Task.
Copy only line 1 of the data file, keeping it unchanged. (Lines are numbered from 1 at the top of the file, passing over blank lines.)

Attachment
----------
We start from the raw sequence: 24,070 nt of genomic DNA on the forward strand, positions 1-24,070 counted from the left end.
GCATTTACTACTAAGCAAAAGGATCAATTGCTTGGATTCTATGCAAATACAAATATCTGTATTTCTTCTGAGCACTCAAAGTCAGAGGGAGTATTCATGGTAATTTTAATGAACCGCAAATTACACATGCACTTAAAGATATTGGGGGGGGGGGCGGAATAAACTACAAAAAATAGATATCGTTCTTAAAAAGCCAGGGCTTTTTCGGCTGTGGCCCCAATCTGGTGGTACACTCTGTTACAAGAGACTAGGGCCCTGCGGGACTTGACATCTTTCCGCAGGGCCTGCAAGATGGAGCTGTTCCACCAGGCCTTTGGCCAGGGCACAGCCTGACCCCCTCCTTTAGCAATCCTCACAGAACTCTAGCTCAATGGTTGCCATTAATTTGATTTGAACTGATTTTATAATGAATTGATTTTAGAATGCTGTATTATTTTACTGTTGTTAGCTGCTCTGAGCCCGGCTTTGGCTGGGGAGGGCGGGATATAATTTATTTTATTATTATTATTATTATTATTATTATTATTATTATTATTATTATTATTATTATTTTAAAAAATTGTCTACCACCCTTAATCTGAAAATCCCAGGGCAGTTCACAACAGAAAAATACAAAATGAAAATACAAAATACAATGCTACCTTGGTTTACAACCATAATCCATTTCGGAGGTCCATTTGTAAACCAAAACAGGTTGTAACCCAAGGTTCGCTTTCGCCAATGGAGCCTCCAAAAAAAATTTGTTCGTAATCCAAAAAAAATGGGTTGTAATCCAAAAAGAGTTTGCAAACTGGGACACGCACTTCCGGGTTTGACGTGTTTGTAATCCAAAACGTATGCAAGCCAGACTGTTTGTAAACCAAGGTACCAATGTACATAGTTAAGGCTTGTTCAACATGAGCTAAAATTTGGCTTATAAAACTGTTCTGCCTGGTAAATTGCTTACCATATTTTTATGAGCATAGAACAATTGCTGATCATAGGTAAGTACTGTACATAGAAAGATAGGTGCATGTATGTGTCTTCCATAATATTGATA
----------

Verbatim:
We start from the raw sequence: 24,070 nt of genomic DNA on the forward strand, positions 1-24,070 counted from the left end.